So is redevelopment a good thing?
Roy Rogers was the good guy who wore the white hat.
One can easily come up with perhaps more than a dozen reasons to preserve Caswell State Memorial Park from budget-beleaguered, cost-cutting-crazy California. As everyone probably knows by now, the Golden State's more than 200 state parks are being eyed by the powers-that-be in Sacramento as one of the convenient cuts that could be done to trim the $27 billion deficit.
One Saturday night three years ago Manteca Police were running a fairly routine sobriety checkpoint on Yosemite Avenue just past Powers Avenue.
Last Friday, one week following the devastating earthquake and tsunami in Japan March 11, I heard a fascinating broadcast. A fisherman had been out to sea just before the disaster stuck. Noticing whirlpools in the water, he headed for shore and ran to his home. By then, the sirens were blaring and the villagers were already evacuating toward the hills. Driving as fast as he could, without time even to save his most valuable property, he fell quickly in line with the vehicles ascending the principal route out of town.
It seems like merely days ago the public dialogue bounced between the skyrocketing price of groceries and gasoline; the rising up of working people in the mid east - as well as our own mid west; and the rambings of a seemingly unstable, implausibly garrulous celebrity whose veins course with "dragon's blood." It seems like just days ago because, well, it was.
Here's some food for thought for municipal leaders in the South County: What if corporate fast food companies piggyback on city efforts to "help people make a living" via food vending trucks?
Some $220 million annually in sales tax is not being collected by California cities and counties.
McKinley Avenue expressway is far from dead.
It was panhandling central.
Responsible pit bull owners do have a point.
LATHROP – Once I became a junior in high school there wasn't a week that went by that I didn't eat at a taco truck with my friends.
So what has 17,838 more Manteca residents brought us?
South San Joaquin County has a mixture of four expanding cities and a growing job base with an even brighter outlook that is destined to clash with vibrant agricultural endeavors.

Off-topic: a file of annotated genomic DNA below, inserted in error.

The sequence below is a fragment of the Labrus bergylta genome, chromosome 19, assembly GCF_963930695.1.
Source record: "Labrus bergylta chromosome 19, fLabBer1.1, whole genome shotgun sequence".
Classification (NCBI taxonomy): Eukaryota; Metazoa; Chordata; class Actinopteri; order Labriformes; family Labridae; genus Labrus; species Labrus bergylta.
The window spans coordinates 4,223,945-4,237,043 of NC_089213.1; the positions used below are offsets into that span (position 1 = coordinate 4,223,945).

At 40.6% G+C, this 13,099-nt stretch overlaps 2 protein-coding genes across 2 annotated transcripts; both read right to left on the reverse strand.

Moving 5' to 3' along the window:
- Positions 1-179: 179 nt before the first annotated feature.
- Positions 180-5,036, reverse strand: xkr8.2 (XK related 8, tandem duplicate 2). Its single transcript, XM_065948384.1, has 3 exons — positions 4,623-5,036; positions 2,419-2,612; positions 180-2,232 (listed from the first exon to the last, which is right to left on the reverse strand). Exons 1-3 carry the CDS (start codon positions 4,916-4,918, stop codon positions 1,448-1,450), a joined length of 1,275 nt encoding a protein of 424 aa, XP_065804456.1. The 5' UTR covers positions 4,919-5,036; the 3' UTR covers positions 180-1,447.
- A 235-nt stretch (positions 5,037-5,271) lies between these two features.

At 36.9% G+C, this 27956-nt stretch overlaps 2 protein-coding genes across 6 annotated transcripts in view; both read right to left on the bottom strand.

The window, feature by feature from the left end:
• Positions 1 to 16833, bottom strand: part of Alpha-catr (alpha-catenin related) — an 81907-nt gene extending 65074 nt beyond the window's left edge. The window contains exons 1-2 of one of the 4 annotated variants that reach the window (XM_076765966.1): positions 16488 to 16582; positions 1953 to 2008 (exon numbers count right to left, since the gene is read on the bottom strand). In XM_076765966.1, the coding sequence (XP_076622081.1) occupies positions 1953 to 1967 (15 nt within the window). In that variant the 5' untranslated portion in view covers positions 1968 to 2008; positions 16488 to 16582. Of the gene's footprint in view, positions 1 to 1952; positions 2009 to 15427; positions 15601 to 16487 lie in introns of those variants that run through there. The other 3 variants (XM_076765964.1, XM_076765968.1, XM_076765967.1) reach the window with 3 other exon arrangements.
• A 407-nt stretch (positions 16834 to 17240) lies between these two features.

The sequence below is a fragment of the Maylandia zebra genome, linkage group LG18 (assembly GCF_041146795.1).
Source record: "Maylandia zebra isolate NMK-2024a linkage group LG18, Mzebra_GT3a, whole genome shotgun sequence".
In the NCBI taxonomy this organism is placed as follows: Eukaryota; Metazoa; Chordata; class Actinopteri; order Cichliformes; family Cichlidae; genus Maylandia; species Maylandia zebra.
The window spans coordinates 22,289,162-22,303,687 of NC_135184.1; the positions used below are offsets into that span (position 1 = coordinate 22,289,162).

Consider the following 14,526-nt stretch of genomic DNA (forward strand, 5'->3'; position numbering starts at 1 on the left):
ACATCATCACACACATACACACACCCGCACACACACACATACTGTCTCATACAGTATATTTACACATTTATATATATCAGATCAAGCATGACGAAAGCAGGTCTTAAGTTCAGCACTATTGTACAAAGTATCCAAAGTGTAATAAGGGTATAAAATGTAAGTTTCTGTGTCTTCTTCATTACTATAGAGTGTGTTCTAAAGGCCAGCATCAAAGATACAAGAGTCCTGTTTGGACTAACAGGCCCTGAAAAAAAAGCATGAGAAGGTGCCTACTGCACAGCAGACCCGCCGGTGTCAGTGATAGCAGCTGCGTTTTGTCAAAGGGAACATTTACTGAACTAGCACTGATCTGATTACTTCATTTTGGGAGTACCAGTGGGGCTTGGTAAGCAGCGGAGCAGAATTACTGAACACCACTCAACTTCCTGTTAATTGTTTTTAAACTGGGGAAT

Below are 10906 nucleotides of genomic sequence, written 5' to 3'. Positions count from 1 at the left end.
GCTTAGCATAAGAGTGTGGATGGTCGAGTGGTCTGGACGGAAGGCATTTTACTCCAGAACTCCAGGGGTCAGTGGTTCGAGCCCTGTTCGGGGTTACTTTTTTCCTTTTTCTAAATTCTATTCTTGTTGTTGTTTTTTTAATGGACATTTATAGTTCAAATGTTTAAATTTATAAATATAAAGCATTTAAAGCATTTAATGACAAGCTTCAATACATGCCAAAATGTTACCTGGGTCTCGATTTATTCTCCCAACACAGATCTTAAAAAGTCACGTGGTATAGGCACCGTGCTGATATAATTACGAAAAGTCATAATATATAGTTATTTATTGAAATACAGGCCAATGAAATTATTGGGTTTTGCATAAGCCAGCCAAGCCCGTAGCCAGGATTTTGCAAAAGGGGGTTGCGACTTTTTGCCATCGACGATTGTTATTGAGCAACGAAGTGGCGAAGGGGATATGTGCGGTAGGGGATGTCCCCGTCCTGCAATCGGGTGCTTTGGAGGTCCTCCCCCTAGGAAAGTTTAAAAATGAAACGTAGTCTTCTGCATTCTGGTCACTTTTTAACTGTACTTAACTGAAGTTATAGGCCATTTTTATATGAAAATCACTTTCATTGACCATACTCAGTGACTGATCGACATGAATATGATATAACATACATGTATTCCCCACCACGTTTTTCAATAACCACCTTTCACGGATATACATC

Wide streets may bring people downtown but it doesn't get them to stop there.
It was a beautiful day Monday.
PG&E wants the state to give them permission to take money from you so they can make even more money.
The Manteca City Council on Tuesday is likely to vote to increase future apartment rents, make it more difficult for young people entering the workforce to rent let alone buy a home in Manteca, and widen the housing gap between the haves and have nots.
Love is in the air. Or, I should say, marriage is in the air. For the first time in my recent memory, people I know are tying the knot left and right.
The Pregnancy Help Center's annual crab feed is scheduled for Saturday, Feb. 14, at the Manteca Senior Center. The evening will begin with wine and cheese tasting from 5:30 to 6:30 p.m., and feature silent, live and dessert auctions. Dinner will begin at 6:30. The menu includes salad, pesto and marinara pasta, bread and of course, marinated crab. Tickets are $50 and can be purchased online at www.omgpregnant.org. For more information, please call 209.640.2171.
I became a Manteca resident 24 years ago this week.
They call it the green room.
There are 23,000 students in Manteca Unified.
She was a young lady, perhaps in her 20s.
Bert Fuller was fuming.
Manteca, I love thee for . . .
Manteca's future is much too important to leave in the hands of engineers and textbook planners.
Maddy Hudson already earned her ticket to Hollywood.
Joanne Jamerson is a vibrant, engaging, caring, thoughtful, classy, and wise lady.
I had reached the tipping point.